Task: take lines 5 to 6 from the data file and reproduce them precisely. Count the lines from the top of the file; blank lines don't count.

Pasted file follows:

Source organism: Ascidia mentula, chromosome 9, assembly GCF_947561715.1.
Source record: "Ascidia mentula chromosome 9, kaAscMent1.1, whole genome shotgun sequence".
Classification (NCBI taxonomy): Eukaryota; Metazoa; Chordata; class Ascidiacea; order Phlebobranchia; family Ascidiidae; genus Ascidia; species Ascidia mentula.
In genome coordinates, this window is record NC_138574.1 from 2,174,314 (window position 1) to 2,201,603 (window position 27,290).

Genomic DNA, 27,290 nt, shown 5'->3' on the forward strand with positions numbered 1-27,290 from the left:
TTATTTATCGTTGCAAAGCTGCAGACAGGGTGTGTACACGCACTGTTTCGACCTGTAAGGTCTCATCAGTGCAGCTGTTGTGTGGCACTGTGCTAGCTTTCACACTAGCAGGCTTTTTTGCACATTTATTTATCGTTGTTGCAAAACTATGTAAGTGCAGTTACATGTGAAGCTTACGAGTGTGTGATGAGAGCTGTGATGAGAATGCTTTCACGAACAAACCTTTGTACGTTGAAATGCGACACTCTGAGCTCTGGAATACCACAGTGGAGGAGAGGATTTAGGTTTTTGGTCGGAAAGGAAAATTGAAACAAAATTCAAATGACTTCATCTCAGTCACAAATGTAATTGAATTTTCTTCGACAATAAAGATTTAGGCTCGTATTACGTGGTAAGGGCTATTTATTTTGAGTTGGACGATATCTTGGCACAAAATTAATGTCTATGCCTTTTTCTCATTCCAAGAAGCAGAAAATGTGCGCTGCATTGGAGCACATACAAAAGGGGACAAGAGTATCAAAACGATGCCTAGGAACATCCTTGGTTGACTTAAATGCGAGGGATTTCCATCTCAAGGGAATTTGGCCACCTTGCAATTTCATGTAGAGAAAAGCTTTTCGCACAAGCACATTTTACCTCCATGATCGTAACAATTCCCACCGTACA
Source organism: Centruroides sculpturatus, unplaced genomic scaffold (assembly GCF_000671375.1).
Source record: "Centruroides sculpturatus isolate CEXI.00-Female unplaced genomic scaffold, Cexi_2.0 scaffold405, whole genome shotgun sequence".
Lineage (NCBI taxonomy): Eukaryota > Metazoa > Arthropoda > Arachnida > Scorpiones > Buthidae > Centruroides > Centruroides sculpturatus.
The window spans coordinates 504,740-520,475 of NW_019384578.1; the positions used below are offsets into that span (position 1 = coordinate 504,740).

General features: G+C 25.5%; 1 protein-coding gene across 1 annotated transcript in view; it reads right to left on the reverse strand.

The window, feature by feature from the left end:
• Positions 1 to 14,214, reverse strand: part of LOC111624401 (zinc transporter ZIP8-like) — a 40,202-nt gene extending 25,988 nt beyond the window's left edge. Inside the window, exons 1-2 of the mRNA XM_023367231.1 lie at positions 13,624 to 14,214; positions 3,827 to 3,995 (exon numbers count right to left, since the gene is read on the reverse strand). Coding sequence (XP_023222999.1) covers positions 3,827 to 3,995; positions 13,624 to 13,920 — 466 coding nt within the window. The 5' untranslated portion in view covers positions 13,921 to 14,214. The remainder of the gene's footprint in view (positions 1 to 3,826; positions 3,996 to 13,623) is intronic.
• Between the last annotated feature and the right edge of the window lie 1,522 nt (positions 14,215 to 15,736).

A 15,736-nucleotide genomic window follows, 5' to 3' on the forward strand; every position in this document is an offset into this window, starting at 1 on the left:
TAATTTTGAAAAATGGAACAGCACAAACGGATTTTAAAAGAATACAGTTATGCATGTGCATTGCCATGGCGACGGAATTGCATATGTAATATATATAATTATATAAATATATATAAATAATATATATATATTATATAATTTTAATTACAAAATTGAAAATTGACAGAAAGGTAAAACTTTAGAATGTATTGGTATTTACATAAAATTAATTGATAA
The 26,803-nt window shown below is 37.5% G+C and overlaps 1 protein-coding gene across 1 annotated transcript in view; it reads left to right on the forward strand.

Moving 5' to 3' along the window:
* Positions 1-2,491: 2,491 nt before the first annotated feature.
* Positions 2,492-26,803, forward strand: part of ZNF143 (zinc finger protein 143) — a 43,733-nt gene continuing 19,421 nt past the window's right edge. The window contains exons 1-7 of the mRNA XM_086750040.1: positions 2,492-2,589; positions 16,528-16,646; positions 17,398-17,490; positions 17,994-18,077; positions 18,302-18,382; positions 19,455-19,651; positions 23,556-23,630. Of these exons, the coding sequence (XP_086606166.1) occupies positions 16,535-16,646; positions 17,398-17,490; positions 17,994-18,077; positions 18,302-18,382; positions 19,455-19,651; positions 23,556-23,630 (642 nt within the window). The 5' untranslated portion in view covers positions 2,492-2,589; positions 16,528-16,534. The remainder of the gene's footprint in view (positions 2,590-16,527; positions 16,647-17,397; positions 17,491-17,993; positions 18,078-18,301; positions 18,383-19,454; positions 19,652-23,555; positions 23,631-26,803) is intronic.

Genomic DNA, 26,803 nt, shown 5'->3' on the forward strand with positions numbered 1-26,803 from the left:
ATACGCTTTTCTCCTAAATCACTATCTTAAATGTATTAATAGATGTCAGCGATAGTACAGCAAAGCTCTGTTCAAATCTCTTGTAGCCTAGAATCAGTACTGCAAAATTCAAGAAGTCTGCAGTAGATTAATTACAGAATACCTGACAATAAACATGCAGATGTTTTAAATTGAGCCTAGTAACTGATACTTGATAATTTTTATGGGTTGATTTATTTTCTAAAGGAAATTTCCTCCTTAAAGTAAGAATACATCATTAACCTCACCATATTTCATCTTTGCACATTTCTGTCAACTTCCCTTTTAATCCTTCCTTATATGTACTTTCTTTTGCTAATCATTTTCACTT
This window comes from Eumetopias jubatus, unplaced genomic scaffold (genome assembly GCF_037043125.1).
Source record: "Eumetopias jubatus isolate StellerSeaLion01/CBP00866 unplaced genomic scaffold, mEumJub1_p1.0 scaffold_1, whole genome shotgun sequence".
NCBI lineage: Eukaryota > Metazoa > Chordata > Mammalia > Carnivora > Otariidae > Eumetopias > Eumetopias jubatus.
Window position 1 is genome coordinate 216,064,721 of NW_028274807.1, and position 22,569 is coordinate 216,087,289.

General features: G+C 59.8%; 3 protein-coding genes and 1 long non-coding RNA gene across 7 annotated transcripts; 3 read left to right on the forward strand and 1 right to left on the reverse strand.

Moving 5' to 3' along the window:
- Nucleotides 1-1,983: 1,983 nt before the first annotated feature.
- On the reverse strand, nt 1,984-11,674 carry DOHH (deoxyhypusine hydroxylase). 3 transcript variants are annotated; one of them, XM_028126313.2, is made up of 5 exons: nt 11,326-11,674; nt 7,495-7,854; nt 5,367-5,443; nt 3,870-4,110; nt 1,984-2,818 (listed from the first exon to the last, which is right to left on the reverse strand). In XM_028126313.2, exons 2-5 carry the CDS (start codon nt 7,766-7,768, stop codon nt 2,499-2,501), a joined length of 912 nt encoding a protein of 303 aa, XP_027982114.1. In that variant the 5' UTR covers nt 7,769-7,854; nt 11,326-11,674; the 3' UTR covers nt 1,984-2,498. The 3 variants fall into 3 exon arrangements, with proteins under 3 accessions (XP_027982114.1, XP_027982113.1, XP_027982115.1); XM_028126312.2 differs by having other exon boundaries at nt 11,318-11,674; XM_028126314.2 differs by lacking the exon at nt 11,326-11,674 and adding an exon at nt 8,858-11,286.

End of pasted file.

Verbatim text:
Genomic DNA, 27,290 nt, shown 5'->3' on the forward strand with positions numbered 1-27,290 from the left:
TTATTTATCGTTGCAAAGCTGCAGACAGGGTGTGTACACGCACTGTTTCGACCTGTAAGGTCTCATCAGTGCAGCTGTTGTGTGGCACTGTGCTAGCTTTCACACTAGCAGGCTTTTTTGCACATTTATTTATCGTTGTTGCAAAACTATGTAAGTGCAGTTACATGTGAAGCTTACGAGTGTGTGATGAGAGCTGTGATGAGAATGCTTTCACGAACAAACCTTTGTACGTTGAAATGCGACACTCTGAGCTCTGGAATACCACAGTGGAGGAGAGGATTTAGGTTTTTGGTCGGAAAGGAAAATTGAAACAAAATTCAAATGACTTCATCTCAGTCACAAATGTAATTGAATTTTCTTCGACAATAAAGATTTAGGCTCGTATTACGTGGTAAGGGCTATTTATTTTGAGTTGGACGATATCTTGGCACAAAATTAATGTCTATGCCTTTTTCTCATTCCAAGAAGCAGAAAATGTGCGCTGCATTGGAGCACATACAAAAGGGGACAAGAGTATCAAAACGATGCCTAGGAACATCCTTGGTTGACTTAAATGCGAGGGATTTCCATCTCAAGGGAATTTGGCCACCTTGCAATTTCATGTAGAGAAAAGCTTTTCGCACAAGCACATTTTACCTCCATGATCGTAACAATTCCCACCGTACA